In this Book
The chapters discuss the impact of contemporary language issues related to grammar, language use, the relation between language and social identity, andemergent language ideologies themselves in Native American speech communities.And although they portray obvious variation in attitudes toward languageacross communities, they also reveal commonalities—notably the emergentideological process of iconization between a language and various national,ethnic, and tribal identities.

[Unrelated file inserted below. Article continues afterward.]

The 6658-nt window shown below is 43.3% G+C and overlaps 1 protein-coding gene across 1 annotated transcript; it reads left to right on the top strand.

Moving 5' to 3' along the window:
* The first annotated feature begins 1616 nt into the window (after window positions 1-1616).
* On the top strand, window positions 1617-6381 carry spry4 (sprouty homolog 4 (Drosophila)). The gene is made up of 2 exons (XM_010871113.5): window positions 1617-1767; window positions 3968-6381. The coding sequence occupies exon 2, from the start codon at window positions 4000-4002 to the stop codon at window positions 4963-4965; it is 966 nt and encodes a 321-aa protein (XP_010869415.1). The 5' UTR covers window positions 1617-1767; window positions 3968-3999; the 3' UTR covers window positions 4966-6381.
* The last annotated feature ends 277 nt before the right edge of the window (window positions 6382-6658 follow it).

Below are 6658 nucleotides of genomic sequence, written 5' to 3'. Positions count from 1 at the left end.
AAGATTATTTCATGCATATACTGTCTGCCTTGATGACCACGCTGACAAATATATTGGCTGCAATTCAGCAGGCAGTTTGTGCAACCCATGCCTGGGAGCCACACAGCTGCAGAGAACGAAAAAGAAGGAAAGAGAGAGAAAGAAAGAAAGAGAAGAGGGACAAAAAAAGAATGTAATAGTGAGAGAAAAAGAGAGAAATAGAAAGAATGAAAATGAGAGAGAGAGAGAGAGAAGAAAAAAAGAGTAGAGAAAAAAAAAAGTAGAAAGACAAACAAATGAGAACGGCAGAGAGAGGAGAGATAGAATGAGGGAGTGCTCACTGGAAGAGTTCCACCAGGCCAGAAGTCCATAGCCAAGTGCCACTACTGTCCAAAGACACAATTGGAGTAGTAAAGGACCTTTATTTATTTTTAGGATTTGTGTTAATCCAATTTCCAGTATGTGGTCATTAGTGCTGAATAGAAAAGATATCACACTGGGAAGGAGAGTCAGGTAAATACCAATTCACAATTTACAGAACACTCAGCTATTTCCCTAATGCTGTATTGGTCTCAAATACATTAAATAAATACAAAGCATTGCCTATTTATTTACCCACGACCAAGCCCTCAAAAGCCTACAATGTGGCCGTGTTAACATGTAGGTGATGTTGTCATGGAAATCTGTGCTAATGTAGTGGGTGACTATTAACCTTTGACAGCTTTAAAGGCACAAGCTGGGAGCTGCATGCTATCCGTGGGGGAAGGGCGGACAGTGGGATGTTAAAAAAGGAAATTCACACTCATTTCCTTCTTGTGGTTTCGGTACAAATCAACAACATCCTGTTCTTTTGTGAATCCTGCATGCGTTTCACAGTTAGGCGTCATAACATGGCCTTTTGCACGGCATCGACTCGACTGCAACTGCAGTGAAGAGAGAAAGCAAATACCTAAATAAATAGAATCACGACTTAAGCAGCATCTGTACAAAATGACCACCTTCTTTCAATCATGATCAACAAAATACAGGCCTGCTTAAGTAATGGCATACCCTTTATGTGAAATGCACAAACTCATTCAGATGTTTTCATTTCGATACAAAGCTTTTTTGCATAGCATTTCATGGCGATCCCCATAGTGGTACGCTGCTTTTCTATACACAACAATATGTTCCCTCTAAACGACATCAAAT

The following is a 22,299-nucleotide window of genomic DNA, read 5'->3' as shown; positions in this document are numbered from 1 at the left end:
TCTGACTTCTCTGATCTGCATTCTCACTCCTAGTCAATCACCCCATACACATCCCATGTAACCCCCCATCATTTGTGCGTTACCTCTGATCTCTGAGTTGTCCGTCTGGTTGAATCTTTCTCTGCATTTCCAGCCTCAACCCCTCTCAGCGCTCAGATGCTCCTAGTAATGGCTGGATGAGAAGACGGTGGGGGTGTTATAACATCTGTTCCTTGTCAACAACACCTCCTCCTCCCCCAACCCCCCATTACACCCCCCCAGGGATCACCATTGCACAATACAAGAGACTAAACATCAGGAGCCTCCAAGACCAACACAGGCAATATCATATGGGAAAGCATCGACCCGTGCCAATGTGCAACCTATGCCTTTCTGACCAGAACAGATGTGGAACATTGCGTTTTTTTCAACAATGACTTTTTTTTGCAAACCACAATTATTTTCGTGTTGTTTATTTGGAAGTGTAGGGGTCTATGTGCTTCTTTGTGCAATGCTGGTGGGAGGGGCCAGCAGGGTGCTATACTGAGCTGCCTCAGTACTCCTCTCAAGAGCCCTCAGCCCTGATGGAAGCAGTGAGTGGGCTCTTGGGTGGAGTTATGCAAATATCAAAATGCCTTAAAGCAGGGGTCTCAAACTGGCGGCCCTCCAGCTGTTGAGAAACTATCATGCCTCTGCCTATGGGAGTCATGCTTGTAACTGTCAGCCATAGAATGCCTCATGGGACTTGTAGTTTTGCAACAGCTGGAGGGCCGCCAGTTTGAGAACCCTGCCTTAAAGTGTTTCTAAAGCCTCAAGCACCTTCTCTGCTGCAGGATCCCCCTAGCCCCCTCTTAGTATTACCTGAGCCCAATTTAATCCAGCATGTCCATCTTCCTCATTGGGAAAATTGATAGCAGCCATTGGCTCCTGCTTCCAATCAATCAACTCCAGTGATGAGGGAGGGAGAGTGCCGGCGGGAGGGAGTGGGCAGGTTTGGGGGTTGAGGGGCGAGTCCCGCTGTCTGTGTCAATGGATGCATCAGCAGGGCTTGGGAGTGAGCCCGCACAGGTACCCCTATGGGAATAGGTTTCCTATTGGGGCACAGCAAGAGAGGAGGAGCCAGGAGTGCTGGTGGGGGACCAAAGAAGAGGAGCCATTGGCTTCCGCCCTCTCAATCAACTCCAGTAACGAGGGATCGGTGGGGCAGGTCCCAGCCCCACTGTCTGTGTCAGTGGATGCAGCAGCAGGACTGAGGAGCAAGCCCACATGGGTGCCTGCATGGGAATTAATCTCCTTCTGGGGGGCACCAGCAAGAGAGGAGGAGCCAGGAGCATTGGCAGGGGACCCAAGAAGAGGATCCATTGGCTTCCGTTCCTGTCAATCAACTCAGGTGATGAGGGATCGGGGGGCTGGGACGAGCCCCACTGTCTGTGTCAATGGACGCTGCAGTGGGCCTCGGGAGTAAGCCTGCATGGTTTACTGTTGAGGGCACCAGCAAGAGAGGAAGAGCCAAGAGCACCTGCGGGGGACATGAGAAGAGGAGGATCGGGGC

As fewer Native Americans continue to speak their own language, thistimely volume provides valuable grounded studies of language ideologies inaction—those indigenous to Native communities as well as those imposed byoutside institutions or language researchers. It considers the emergent interactionof indigenous and imported ideologies and the resulting effect on languagebeliefs, practices, and struggles in today’s Indian Country as it demonstratesthe practical implications of recognizing a multiplicity of indigenous languageideologies and their impact on heritage language maintenance and renewal.
Table of Contents
- Part I: Language and Language Ideological Change
- p. 29
- Part II: Language Revitalization as a Site for (Re)New(ing) Language Ideologies
- p. 149
- Part III: Linguistic Description, Language Activism, and Reflexive Concerns
- p. 211